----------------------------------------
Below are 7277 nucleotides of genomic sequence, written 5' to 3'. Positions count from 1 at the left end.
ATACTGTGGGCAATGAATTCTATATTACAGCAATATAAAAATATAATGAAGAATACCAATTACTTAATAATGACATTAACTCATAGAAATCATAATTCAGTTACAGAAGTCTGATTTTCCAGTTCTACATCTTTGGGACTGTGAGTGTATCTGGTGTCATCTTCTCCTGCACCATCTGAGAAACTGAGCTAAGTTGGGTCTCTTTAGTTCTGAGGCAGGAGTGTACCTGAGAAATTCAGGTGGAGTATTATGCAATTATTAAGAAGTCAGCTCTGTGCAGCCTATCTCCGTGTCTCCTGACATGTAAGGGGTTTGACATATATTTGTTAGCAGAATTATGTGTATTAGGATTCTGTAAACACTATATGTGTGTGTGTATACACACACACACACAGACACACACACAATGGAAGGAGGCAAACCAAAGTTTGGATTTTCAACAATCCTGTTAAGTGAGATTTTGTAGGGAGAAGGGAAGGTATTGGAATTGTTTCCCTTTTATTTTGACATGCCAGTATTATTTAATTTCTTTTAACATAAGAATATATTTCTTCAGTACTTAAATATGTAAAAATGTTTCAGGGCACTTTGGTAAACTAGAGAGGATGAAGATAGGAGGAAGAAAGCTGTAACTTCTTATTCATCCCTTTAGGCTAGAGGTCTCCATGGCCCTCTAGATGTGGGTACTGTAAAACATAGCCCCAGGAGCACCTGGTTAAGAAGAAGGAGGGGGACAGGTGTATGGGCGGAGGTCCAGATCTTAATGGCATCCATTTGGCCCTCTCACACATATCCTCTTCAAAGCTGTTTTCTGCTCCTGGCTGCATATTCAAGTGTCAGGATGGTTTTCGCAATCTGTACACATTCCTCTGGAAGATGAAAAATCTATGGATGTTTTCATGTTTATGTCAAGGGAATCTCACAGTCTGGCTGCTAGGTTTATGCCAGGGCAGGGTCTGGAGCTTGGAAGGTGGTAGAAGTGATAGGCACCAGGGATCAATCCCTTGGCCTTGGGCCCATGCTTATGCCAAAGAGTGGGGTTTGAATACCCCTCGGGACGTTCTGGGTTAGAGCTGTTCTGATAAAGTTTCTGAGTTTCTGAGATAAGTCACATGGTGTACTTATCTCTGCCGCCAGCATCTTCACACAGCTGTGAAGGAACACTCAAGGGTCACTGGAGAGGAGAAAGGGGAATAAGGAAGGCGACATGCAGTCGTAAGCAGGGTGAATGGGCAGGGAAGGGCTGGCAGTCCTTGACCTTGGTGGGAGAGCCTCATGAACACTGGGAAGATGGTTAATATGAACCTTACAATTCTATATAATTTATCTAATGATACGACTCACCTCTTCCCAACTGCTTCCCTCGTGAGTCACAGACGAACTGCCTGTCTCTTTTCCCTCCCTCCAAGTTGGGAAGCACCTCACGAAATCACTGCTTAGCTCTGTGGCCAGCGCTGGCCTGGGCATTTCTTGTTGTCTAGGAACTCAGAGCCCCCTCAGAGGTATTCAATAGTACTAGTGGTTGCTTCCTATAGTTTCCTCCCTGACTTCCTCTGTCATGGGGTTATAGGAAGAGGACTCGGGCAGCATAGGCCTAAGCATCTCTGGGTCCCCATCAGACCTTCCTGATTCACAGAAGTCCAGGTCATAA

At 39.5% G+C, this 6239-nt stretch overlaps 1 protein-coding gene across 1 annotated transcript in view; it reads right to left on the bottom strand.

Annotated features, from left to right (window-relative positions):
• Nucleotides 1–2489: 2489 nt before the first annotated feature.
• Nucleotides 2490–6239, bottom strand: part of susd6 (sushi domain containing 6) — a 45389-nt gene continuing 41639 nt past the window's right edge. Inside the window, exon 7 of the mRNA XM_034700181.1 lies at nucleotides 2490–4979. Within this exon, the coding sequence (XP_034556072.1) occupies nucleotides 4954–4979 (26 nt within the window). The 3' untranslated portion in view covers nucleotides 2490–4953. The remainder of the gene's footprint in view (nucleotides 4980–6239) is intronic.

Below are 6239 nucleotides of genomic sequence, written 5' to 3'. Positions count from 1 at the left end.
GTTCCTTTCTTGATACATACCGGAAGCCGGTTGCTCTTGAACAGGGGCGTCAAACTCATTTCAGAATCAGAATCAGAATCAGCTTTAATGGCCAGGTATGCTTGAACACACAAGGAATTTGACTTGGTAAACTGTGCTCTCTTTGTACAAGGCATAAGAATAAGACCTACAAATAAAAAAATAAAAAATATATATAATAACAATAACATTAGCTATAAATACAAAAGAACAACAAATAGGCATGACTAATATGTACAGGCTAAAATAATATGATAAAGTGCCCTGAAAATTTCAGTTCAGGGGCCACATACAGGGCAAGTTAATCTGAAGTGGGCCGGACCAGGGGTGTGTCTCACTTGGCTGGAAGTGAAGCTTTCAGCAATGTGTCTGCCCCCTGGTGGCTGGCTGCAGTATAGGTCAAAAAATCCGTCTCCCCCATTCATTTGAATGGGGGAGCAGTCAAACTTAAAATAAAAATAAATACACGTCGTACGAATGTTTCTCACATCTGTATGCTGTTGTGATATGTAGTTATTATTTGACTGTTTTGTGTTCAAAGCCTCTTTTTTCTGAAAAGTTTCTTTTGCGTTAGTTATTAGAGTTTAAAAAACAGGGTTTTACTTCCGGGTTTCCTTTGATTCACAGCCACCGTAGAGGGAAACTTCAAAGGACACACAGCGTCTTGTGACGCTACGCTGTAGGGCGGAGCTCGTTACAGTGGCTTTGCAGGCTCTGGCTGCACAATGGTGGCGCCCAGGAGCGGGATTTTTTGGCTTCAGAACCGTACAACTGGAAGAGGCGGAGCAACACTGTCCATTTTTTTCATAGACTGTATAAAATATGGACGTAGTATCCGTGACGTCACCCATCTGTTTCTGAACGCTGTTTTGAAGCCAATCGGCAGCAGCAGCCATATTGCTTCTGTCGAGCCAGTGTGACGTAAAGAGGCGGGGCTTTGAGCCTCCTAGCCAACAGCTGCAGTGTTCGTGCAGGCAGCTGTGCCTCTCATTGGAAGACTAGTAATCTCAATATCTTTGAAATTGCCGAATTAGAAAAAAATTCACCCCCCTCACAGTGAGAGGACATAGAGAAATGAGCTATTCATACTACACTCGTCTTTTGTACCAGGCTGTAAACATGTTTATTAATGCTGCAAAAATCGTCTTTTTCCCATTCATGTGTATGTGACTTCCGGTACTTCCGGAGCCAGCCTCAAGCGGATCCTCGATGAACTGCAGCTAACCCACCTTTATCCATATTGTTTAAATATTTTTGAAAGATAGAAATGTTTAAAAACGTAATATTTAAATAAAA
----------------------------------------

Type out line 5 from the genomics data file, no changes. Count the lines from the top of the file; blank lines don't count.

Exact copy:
• Nucleotides 1–2489: 2489 nt before the first annotated feature.